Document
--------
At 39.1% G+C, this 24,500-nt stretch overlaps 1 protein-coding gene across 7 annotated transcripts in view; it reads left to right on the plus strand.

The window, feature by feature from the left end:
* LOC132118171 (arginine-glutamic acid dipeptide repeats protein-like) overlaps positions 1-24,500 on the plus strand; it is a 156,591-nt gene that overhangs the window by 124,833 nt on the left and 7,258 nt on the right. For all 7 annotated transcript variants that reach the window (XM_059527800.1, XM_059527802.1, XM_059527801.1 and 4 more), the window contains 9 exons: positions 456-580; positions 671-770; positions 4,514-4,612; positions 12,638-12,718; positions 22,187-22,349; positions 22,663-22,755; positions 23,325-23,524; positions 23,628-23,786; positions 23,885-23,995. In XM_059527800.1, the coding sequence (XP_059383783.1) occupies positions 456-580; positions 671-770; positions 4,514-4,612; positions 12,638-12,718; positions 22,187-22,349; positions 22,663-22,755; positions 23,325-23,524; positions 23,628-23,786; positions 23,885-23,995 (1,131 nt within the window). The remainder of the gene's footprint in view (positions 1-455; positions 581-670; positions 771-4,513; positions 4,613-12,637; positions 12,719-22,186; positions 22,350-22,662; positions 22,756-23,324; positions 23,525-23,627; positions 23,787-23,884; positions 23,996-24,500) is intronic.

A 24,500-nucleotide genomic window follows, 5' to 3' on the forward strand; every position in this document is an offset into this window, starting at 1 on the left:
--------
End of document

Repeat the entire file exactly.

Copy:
At 39.1% G+C, this 24,500-nt stretch overlaps 1 protein-coding gene across 7 annotated transcripts in view; it reads left to right on the plus strand.

The window, feature by feature from the left end:
* LOC132118171 (arginine-glutamic acid dipeptide repeats protein-like) overlaps positions 1-24,500 on the plus strand; it is a 156,591-nt gene that overhangs the window by 124,833 nt on the left and 7,258 nt on the right. For all 7 annotated transcript variants that reach the window (XM_059527800.1, XM_059527802.1, XM_059527801.1 and 4 more), the window contains 9 exons: positions 456-580; positions 671-770; positions 4,514-4,612; positions 12,638-12,718; positions 22,187-22,349; positions 22,663-22,755; positions 23,325-23,524; positions 23,628-23,786; positions 23,885-23,995. In XM_059527800.1, the coding sequence (XP_059383783.1) occupies positions 456-580; positions 671-770; positions 4,514-4,612; positions 12,638-12,718; positions 22,187-22,349; positions 22,663-22,755; positions 23,325-23,524; positions 23,628-23,786; positions 23,885-23,995 (1,131 nt within the window). The remainder of the gene's footprint in view (positions 1-455; positions 581-670; positions 771-4,513; positions 4,613-12,637; positions 12,719-22,186; positions 22,350-22,662; positions 22,756-23,324; positions 23,525-23,627; positions 23,787-23,884; positions 23,996-24,500) is intronic.

A 24,500-nucleotide genomic window follows, 5' to 3' on the forward strand; every position in this document is an offset into this window, starting at 1 on the left: